Have you observed a recent increase in cheerfulness and kindness among others? Did you notice people smiling at you and letting you go ahead in lines? If you answered no to these questions, National Smile Week organizers would be disappointed. Their efforts to spread positivity and happiness for at least seven days appear to have failed. Instead, our collective skepticism has halted their attempts.
Studies show that a majority of people feel miserable with life, and four of ten individuals believe that their lives have worsened over the past five years. This depressing outlook is reflected in the statistic that 12 million people in the UK take antidepressants. Furthermore, only a minority of people trust others, and winners of the lottery develop unhealthy habits after indulging in their newfound wealth.
Professor Andrew Oswald from Warwick University, notes that people’s satisfaction with their lives are either stable or decreasing. Combine this with the growing incidence of road, air, and office rage in addition to rising levels of reported incivility, and it becomes clear that we live in a sorrowful England.
This nationwide pessimism persists despite positive developments, such as the rise in life expectancy and the drop in mortality rates. A third of young people enjoy the privilege of higher education, and average house prices have surpassed £100,000. However, all these developments do not make us happy as the change can sometimes bring
Karl Marx accurately captures the market economies’ keeping-up-with-the-Joneses dynamic, which applies not only to houses but also to our cars, children’s clothes, and bodies. Unfortunately, attempts to buy a better life through an increase in consumption only lead us further into a vicious cycle, hoping that the next cycle or purchase will finally fulfill our desires. Meanwhile, advertisers continually deceive us by sending the message that acquiring their product can improve our happiness.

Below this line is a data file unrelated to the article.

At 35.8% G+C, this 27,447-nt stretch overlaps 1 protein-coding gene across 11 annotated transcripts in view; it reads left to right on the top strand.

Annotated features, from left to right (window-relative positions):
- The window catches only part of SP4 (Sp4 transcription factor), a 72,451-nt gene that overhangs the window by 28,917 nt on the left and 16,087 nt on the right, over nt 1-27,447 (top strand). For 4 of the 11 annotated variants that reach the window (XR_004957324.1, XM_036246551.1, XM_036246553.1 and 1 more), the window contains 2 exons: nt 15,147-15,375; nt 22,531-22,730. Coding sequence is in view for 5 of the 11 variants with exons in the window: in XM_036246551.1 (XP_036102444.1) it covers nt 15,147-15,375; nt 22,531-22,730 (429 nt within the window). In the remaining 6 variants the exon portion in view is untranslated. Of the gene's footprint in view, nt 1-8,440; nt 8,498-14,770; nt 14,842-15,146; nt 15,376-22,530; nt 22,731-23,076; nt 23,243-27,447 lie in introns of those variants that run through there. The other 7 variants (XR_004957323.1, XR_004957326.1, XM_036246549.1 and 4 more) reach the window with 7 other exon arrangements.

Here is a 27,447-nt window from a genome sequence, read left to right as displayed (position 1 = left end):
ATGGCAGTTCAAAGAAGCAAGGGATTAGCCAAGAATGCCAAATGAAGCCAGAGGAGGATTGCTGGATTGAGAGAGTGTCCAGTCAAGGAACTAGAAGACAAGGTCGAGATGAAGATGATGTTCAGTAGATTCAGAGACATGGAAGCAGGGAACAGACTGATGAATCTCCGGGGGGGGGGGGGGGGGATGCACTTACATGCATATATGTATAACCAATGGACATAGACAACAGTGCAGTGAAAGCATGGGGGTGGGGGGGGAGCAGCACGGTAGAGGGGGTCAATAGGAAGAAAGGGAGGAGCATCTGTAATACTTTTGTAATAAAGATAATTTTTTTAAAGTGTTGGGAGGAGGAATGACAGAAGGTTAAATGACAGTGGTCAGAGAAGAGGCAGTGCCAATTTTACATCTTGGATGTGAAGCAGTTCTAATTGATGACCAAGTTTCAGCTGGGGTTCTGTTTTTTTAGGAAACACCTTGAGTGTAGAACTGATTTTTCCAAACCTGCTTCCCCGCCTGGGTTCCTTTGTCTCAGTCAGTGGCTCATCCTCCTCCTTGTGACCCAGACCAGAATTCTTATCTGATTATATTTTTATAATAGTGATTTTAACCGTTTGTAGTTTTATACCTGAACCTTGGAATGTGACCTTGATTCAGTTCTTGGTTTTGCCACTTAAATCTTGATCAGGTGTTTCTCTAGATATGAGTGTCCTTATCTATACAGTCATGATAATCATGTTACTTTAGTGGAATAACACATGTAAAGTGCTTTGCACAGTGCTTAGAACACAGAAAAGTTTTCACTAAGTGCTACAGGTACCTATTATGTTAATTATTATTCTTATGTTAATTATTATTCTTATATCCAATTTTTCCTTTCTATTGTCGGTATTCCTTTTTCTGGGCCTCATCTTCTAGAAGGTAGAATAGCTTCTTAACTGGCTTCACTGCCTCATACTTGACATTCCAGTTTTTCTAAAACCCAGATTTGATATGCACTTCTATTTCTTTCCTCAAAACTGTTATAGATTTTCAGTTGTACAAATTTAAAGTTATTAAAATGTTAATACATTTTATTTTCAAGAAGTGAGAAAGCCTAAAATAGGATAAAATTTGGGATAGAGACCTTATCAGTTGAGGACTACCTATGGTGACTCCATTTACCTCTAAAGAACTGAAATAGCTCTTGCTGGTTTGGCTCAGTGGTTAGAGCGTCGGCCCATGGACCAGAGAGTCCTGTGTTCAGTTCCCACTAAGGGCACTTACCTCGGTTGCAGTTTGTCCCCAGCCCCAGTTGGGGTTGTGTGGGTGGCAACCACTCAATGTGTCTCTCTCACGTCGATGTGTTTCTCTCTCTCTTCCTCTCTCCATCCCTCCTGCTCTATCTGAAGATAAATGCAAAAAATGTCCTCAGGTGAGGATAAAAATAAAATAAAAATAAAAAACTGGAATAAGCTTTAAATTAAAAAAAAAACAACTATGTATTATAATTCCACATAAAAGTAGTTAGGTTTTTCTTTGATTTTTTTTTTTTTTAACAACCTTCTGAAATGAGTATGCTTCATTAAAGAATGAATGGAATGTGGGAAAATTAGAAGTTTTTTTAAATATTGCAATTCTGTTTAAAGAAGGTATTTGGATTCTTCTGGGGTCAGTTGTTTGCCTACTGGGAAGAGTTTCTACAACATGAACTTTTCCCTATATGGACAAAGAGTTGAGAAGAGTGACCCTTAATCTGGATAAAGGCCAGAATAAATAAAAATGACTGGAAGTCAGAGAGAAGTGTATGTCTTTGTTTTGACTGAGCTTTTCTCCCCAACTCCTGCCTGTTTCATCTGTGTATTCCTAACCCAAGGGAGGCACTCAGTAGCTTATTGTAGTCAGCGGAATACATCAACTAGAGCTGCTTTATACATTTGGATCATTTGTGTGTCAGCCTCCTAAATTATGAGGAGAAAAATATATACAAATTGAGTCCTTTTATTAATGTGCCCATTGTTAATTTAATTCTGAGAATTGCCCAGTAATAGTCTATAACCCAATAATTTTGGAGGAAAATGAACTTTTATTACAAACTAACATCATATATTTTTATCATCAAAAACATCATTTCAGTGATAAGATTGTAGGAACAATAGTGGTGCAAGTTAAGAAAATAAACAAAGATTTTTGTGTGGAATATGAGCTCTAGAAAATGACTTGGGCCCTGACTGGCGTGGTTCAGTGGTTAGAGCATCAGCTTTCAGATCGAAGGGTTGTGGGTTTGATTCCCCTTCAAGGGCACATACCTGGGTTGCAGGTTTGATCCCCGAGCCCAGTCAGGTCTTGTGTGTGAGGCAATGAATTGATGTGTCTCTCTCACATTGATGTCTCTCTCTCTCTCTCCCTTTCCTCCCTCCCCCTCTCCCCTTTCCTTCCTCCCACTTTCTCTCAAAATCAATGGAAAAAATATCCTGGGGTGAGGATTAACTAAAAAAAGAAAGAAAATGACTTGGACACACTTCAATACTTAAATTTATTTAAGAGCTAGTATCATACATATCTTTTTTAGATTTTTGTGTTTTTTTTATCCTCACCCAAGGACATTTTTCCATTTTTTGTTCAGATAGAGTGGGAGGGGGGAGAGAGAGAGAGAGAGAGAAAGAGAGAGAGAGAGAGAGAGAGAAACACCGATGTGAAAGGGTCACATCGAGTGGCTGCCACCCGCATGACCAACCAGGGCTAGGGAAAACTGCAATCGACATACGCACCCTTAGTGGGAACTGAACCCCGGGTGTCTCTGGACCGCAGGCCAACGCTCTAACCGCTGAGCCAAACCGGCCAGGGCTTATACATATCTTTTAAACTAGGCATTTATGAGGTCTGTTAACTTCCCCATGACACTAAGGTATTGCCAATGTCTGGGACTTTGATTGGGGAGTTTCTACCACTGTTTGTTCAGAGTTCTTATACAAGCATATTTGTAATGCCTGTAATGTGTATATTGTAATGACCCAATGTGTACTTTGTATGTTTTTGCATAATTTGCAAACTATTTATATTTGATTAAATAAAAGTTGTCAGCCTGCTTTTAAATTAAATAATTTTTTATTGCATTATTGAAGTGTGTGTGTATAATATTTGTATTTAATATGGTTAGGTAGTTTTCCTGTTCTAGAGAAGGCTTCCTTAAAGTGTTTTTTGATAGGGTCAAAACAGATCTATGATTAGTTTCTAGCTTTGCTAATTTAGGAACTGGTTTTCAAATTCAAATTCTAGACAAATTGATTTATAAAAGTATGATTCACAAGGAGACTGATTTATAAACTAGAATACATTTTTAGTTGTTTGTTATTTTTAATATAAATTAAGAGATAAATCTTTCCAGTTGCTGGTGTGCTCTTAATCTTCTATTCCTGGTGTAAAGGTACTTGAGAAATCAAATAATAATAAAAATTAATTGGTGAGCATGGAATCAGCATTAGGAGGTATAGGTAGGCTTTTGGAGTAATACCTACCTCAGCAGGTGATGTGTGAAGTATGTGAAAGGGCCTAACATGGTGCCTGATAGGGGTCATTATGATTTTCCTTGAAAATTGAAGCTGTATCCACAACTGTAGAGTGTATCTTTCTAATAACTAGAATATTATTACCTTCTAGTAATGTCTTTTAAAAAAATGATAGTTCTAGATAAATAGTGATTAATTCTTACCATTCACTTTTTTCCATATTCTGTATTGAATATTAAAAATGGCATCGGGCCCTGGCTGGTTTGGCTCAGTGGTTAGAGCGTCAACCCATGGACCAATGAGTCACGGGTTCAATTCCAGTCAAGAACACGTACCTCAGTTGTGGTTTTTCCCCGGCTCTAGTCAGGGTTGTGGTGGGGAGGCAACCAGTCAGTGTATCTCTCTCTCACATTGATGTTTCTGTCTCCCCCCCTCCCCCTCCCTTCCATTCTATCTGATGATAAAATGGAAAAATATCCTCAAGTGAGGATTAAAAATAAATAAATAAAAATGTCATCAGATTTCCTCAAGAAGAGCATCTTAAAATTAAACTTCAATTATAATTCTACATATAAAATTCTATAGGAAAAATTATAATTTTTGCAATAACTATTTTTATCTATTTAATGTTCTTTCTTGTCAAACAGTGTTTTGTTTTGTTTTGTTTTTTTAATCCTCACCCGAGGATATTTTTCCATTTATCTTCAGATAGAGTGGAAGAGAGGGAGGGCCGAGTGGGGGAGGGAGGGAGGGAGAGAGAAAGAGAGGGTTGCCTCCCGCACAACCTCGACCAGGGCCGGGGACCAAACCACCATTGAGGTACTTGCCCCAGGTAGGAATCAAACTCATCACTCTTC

Although the sustenance of fatal diseases, rising life expectancy, and falling mortality rates reflect that our overall health is better, people’s anxiety over their health grows alongside it. Inarguably, our current health expectation is high, and we look towards the NHS to be responsible for our well-being.
To sum up, an abundance of positive developments exists in our lives, yet we still struggle to feel fulfilled and happy. Our collective skepticism, competitive tendencies and anxiety push us to constant dissatisfaction, and while we are healthier and wealthier than ever, we remain unhappy.
Oswald and other experts attribute some of the current feelings of dissatisfaction in modern society to commuting and relationship breakdown. Research shows that people who spend a long time commuting are statistically less happy than those who do not, which means that Stephen Byers can also be held responsible for contributing to our sour mood.